Guest editorial: special issue on parallel and distributed evolutionary algorithms, part two
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Welcome to part 2 of the two-part special issue on parallel and distributed Evolutionary Algorithms (EAs). This special issue targets a wide set of researchers ranging from specialists in parallel computing for evolutionary computation to researchers interested in using the methodology for solving difficult practical problems. As already pointed out in the editorial of part 1 , despite the long history of parallel and distributed approaches in EAs, still a lot of motivations exist for a new presentation of the state of the art in the field, ranging from the fact that engineers and scientists wish to tackle problems of ever increasing complexity with a consequent increase in computational costs, to the growing availability of relativelty cheap parallel/distributed hardware and the emergence of standard software environments (for instance MPI or the numerous existing frameworks for exploiting the computational power of computer GRIDs). Another remarkable emerging trend, well represented by the papers that appear in the present issue, consists in the use of graphical processing units (GPUs), which are inexpensive, can be easily harnessed, and provide excellent speedup in the case of evolutionary algorithms.
The fact that parallel and distributed EAs is still a very active research field is also testified by the unusually high number (twenty-five) of high-quality submissions that we received in response to our call for papers, ten of which were accepted for publication after extensive review. Five of these papers appeared in part 1 of this special issue , while the remaining five appear here. All of the papers were subject to the same review and editorial standards as any regular paper in this journal.
In the first paper, Folino et al. present a distributed data mining algorithm to improve detection accuracy of malicious or unauthorized activity in a network context, including intrusion detection and cyber attacks. The approach is based on Genetic Programming (GP) and the distributed model is a hybrid that combines the cellular and the island model. Results on extended data sets compare favorably with other classification methods.
The second paper, by Wilson and Banzhaf, is another example of the present trend in GP towards the use of powerful and inexpensive GPUs for data-intensive parallel processing. They describe in great detail a parallel implementation of linear genetic programming on heterogeneous devices. Performance has been evaluated and all the design decisions needed to reach the best compromise are carefully discussed.
The third paper, by Hoverstad, apparently follows a different trend. Instead of parallelizing at the data level on local GPUs, for example, it addresses a coarser-grain model in which the target architecture is typically a cluster of standard machines. This is what has been traditionally done in the last decade, given the ubiquitous availability of this type of computing configuration. However, the contributed article describes a system which is publicly available, portable, and very easy to configure and use, which should make distributed EA processing easily accessible to a wide audience.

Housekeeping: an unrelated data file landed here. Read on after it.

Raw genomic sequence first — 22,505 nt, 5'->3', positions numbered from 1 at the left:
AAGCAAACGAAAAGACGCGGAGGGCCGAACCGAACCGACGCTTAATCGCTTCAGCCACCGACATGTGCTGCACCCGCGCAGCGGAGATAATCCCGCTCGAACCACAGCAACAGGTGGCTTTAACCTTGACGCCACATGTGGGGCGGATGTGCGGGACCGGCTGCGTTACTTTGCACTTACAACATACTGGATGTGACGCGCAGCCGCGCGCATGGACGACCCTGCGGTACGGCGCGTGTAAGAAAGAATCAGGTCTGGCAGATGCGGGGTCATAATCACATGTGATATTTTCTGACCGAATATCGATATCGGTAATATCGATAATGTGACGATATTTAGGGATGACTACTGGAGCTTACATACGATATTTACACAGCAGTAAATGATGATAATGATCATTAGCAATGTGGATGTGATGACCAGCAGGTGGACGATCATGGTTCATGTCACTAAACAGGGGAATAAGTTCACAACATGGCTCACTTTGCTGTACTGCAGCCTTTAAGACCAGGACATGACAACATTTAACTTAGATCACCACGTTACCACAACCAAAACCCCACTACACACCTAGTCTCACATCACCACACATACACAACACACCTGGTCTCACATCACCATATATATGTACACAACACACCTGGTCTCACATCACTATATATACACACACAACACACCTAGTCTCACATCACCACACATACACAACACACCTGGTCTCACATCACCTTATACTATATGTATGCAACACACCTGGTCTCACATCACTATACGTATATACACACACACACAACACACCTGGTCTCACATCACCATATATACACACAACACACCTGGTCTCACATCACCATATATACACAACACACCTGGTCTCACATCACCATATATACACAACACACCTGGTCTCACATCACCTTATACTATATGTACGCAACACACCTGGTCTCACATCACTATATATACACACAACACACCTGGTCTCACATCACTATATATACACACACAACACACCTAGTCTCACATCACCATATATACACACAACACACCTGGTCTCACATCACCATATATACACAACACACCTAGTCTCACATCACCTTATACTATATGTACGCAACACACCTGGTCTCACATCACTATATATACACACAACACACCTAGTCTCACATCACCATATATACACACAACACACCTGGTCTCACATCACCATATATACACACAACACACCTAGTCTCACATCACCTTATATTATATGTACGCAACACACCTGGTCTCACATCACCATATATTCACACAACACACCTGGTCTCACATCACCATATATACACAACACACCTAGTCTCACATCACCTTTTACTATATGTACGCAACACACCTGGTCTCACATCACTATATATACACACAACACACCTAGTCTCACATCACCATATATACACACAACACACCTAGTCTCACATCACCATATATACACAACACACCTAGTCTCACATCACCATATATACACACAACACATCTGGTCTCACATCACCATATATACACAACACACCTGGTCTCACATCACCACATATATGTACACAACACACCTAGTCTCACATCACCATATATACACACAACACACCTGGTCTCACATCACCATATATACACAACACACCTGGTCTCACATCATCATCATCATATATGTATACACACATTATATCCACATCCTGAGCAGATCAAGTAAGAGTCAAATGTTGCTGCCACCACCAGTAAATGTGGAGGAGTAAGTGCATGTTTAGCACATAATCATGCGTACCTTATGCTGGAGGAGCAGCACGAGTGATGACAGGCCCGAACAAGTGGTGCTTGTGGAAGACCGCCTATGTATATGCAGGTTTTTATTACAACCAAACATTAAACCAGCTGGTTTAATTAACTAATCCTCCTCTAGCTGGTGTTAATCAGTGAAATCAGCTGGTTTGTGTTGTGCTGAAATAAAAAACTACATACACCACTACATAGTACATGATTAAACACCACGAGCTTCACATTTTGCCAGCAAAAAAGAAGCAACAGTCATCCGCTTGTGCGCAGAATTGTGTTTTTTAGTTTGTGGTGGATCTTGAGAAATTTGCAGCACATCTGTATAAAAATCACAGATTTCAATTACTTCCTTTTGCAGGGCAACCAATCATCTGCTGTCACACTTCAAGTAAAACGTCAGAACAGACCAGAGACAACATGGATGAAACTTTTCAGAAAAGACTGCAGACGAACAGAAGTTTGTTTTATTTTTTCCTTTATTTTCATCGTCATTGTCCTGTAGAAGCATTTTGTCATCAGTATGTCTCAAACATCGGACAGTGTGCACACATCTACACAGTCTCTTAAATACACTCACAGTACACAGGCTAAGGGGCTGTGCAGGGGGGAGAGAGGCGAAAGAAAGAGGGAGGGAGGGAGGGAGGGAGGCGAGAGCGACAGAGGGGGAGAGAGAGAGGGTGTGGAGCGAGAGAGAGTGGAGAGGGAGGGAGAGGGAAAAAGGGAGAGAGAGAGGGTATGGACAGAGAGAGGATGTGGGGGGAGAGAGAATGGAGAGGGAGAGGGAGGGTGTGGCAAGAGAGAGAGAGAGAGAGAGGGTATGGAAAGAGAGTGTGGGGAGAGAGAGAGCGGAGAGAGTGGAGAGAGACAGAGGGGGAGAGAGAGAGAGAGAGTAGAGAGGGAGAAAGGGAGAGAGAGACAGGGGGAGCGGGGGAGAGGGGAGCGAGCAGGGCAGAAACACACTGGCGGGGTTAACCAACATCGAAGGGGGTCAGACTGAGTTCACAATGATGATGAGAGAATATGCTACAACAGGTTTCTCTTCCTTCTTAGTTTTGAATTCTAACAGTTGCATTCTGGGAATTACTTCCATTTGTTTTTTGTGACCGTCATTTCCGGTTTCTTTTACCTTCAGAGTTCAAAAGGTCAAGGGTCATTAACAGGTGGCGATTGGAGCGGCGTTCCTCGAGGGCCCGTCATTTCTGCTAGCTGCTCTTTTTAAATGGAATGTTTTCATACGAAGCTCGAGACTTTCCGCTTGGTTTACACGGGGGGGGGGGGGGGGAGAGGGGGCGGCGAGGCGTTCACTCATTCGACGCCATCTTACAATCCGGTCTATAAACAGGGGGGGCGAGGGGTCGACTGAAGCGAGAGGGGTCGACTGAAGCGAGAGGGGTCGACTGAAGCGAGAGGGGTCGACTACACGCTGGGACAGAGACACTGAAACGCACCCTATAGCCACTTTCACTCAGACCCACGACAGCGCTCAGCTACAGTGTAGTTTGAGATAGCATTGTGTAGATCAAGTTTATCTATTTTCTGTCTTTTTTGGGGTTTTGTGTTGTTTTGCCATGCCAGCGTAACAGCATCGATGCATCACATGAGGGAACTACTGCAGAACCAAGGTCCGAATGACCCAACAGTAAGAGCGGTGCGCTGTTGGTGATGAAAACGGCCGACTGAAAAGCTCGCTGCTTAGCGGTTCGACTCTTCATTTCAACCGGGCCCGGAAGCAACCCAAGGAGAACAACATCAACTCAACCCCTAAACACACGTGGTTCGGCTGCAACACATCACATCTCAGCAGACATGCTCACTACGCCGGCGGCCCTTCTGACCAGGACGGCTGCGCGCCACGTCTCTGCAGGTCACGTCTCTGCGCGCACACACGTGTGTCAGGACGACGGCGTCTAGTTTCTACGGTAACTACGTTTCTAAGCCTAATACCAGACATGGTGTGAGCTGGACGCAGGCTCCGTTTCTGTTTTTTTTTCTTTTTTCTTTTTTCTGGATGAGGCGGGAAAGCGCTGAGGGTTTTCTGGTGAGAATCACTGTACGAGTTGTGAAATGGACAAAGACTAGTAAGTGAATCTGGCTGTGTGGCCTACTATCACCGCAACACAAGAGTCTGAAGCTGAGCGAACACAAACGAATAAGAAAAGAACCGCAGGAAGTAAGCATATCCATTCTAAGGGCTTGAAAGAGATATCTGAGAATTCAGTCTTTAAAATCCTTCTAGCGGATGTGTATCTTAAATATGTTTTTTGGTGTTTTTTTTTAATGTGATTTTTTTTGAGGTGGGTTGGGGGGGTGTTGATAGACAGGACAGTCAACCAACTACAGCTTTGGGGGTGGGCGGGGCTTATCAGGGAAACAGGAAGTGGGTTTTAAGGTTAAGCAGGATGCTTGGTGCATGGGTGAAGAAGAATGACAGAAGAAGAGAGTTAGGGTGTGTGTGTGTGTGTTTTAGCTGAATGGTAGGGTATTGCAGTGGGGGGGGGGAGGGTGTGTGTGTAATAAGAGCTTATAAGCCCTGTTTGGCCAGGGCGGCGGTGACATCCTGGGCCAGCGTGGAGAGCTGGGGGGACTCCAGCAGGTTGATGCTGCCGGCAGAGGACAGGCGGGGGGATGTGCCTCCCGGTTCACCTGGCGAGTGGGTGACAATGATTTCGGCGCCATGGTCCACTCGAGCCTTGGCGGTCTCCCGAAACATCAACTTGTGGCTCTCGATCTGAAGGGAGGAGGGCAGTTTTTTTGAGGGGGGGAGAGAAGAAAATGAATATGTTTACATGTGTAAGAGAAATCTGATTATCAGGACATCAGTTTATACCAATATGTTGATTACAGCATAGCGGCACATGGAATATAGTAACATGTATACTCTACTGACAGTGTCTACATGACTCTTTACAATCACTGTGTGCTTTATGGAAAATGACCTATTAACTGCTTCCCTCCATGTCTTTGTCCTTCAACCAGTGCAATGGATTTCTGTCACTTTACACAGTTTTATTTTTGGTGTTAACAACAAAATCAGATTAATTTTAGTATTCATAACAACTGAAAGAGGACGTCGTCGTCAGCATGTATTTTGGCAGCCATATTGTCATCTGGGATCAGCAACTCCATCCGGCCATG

The fourth paper, by Hu et al., investigates the effect of a variable population size on the performances of an EA, an almost neglected aspect of evolutionary systems that could nevertheless be important to harness. Once again, the parallelization framework is that of GPUs. The authors conclude that an intrinsically variable population size may be helpful in improving performance with respect to the traditional fixed-size framework.
The final paper in this issue, by Laredo et al., deals with dynamical populations in P2P infrastructures in which small-world-like communication topologies play an important role. In particular the role played by these structures in preserving diversity has been studied using a family of trap functions. They found that the performance of an evolutionary algorithm using these topologies on this class of functions is superior to that of a standard setting, generally using a smaller population and thus less computational effort.
The guest editors thank all the authors who submitted their work for consideration. We are also much indebted to the many colleagues who kindly made their time available to assist in the reviewing process. Special thanks go to Lee Spector, the GPEM Editor-in-Chief, for his continuing assistance and encouragement during all the phases of the project. Finally, the issue could not have been possible without the dedication and professional work of the people at Springer, in particular Melissa Fearon, Emma Kalb, and Vijay Kumar.
- 1.Genetic Programming and Evolvable Machines, 10(4), December 2009Google Scholar